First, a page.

[Date Prev][Date Next][Thread Prev][Thread Next][Date Index][Thread Index]
Re: Just who is on the defensive?
- To: <firstname.lastname@example.org>
- Subject: Re: Just who is on the defensive?
- From: "Anthony Watkinson" <email@example.com>
- Date: Mon, 29 Jan 2007 20:44:52 EST
- Reply-to: firstname.lastname@example.org
- Sender: email@example.com
Professor Harnad writes:
But I hope you will in turn excuse the research community for being more concerned with *access* .Those of us who are in touch with the research community on a daily basis find that their concerns are with how the OA model can work and not primarilly about access (as indeed the surveys have shown). The evidence is not yet available but surely plans for funding an OA universe should at least be worked on, as for example Wellcome have done. It is not just a matter of speculation but rather for publishers a matter of forethought.
----- Original Message -----
From: "Stevan Harnad" <firstname.lastname@example.org>
Sent: Sunday, January 28, 2007 5:40 PM
Subject: Re: Just who is on the defensive?
On Fri, 26 Jan 2007, JOHANNES VELTEROP wrote:The issue shouldn't be -- and for most clear-thinking publishers isn't -- about OA yea or nay. It is about the fundamentally problematic idea of mandating access to the formally published literature without willing to provide in any way for payment...But, dear Jan, need I remind you that Payment *in full* is being made -- via subscriptions and licenses -- for that vast majority of journals that are not OA journals!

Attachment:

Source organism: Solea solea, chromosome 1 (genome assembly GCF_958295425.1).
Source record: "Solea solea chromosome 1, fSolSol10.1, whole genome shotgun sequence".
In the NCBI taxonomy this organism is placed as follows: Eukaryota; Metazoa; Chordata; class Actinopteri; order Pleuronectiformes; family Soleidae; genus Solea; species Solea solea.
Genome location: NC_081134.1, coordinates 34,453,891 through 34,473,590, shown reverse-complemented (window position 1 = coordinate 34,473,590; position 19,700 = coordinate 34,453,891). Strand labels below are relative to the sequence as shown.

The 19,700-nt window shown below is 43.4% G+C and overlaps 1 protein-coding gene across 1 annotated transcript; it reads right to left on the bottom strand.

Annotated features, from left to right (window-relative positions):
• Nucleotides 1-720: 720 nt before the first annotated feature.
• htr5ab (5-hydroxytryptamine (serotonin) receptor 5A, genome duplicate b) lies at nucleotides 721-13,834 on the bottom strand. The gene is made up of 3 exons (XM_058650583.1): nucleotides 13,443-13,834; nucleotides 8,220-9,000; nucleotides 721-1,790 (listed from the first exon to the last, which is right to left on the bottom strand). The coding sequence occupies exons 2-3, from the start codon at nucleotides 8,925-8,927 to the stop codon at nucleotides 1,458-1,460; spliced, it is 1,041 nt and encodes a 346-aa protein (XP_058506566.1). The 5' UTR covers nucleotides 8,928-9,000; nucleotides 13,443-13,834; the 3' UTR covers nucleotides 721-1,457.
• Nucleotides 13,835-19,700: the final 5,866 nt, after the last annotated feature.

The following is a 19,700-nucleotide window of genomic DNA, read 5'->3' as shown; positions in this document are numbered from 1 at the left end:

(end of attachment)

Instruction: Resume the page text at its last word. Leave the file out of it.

The rest is just pre-emptive speculation: If those subscriptions are ever cancelled, the resultant savings can then be used to pay for Gold OA publication charges But until and unless they are cancelled, why do we -- the research community, I mean, because, frankly, the publishing community has not much say in this, one way or the other -- keep wasting time on this pre-emptive bargaining, instead of doing the keystrokes to provide the OA, now? (*That's* what the self-archiving mandates are for, at long last.)
Given the benefits of open access, an argument might even be made that its increased utility would justify a higher price. The mandates that are being considered, however, aim to remove (perhaps not by intention, but as an unintended consequence) any economic basis. That's the issue. Not OA or NOA.Jan, as a publisher, you are to be excused for being so preoccupied with prices and your bottom line. But I hope you will in turn excuse the research community for being more concerned with *access* -- for which there is no need to pay a penny more or less at the moment! All that's needed is keystrokes. And that is what OA, today, is about.
- Prev by Date: Re: e: PR's 'pit bull' takes on open access: excerpts from article in Nature Magazine
- Next by Date: Atypon appoints Chris Beckett as Vice President of Sales & Marketing
- Previous by thread: Re: Just who is on the defensive?
- Next by thread: Re: Just who is on the defensive?